Some smells seem to seep into everything they touch. Tobacco smoke is one of the worst offenders.
Thirdhand smoke refers to residual nicotine and other hazardous chemicals that contaminate the indoor environment after smoking. Think of the lingering smell you’ve probably encountered when handling the clothes of a person who smokes a pack a day, or when checking into a tidy but cigarette-friendly hotel room.
Scientists at the U.S. Department of Energy’s Lawrence Berkeley National Laboratory (Berkeley Lab) first identified thirdhand smoke as a potential health hazard a decade ago. Their newest study develops more quantitative insights into its long-term health risks. They found that concentrations of toxic chemicals lingering in indoor environments where cigarettes have been smoked can exceed risk guidelines from the State of California, meaning that non-smokers can be exposed to health risks by living in contaminated spaces.
The study was published in the journal Environmental Science & Technology. Alongside Berkeley Lab scientists, co-authors on this work include collaborators from UC San Francisco, UC Riverside, and San Diego State University. These teams are members of the California Consortium on Thirdhand Smoke, funded by the Tobacco-Related Disease Research Program, which is managed by the University of California.
Berkeley Lab’s researchers previously discovered that aerosolized nicotine, released during smoking and vaping, adsorbs to indoor surfaces, where it can interact with a compound present in indoor air called nitrous acid (HONO) to form strongly carcinogenic compounds called tobacco-specific nitrosamines (TSNAs). Accumulated nicotine on household surfaces can continuously generate TSNAs, long after smoke clears the room.
“Since we first described this chemistry in 2010, several studies have further illustrated the presence of TSNAs on indoor surfaces and settled dust. In this new article, we integrated the new information produced over the past decade with our most recent results, to estimate the daily doses to which people may be exposed when living in homes contaminated with thirdhand smoke,” said Berkeley Lab chemist Hugo Destaillats, the study’s principal investigator.
TSNAs enter the body through multiple pathways. The study estimated doses through inhalation and dust ingestion using TSNA indoor concentrations measured by Consortium investigators and other authors. In addition, the team focused on dermal exposures, which are more difficult to measure, and for which there is much less information. These dermal exposures can happen directly through skin contact with polluted air or a contaminated surface harboring TSNAs – for example, while sleeping on smoky bed sheets. But they can also take place via epidermal chemistry, when nicotine already settled on the skin reacts with environmental HONO to form TSNAs right on the body’s surface.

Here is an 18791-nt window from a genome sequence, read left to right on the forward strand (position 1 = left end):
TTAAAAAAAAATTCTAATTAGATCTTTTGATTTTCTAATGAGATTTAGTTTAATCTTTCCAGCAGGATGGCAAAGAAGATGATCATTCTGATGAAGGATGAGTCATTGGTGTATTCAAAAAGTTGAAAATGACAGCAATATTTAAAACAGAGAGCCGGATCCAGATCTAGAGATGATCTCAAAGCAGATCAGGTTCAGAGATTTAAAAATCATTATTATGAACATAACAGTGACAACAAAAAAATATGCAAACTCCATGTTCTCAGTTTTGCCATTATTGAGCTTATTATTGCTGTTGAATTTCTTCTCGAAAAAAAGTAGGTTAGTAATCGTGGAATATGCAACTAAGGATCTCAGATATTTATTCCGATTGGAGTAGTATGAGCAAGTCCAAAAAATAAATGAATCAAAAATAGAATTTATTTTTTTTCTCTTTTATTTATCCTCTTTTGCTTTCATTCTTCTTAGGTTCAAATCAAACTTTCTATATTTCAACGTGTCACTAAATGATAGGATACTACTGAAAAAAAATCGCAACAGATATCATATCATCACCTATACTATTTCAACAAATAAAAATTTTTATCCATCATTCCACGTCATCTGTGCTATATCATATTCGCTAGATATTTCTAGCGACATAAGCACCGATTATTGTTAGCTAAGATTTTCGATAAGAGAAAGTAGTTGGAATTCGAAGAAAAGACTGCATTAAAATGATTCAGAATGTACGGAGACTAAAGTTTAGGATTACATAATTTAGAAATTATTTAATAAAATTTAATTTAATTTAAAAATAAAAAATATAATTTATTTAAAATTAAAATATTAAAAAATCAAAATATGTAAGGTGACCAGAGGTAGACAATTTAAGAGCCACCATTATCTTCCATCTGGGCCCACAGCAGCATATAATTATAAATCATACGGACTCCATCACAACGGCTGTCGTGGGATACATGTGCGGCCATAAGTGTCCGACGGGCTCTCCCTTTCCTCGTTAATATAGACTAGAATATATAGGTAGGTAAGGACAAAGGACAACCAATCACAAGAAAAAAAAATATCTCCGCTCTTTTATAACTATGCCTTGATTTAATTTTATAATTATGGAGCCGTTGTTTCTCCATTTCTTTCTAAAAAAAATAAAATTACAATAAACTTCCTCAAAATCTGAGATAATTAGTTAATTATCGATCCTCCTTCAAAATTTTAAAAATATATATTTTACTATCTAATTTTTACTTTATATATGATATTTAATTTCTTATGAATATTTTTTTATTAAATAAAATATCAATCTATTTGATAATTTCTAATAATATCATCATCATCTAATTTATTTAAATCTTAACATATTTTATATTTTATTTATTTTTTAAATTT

“Nicotine is released in large amounts during smoking, and it coats all indoor surfaces, including human skin,” said Xiaochen Tang, who led Berkeley Lab’s experimental efforts in the Indoor Environment Group. “We found that the presence of skin oils and sweat on model surfaces led to a higher yield of TSNAs in the presence of HONO, compared with clean surfaces.”
Three different TSNAs were formed in this reaction, two of which (identified by the acronyms NNK and NNN) are known carcinogens. There is less toxicological information for the third one, NNA, which is not present in tobacco smoke. For that reason, the study included an in vitro assessment.
“We present additional evidence of the genotoxicity of NNA by evaluating its effect on cultured human lung cells,” said Bo Hang, a co-author from Berkeley Lab’s Biosciences Area. “Contact with NNA led to DNA damage, including double-strand breaks, the most deleterious genotoxic outcome.”
To better understand dermal exposures, Consortium researchers at UC Riverside and UC San Francisco evaluated how NNK and nicotine penetrate through the skin of mice. Co-author Manuela Martins-Green, of UC Riverside, pointed out that “under the experimental conditions used, the analysis of the metabolites in the mouse urine showed that, for both compounds, direct dermal contact resulted in the accumulation and circulation in the body for seven days after dermal exposure was discontinued.”
The study found that exposure through all of these pathways – inhalation, dust ingestion, and dermal absorption – under typical indoor conditions can result in NNK doses that exceed health guidelines known as “No-Significant Risk Levels” established by California’s Office of Environmental Health Hazard Assessment as part of Proposition 65. These cumulative exposures can contribute to an elevated cancer risk. Dermal exposure routes contribute significantly to TSNA intake at levels that can be comparable to or even higher than inhalation.
“These findings illustrate the potential health impacts of thirdhand smoke, which contains not only TSNAs but hundreds of other chemicals, some of which are also known carcinogens,” said co-author Neal Benowitz, a UCSF professor who leads the Consortium. “Next steps for this research will explore in more detail the mechanisms of adverse health effects associated with tobacco and cannabis residues, effective remediation strategies, and translation of scientific findings to tobacco control practice.”
This study was funded by the UC Tobacco-Related Diseases Research Program.
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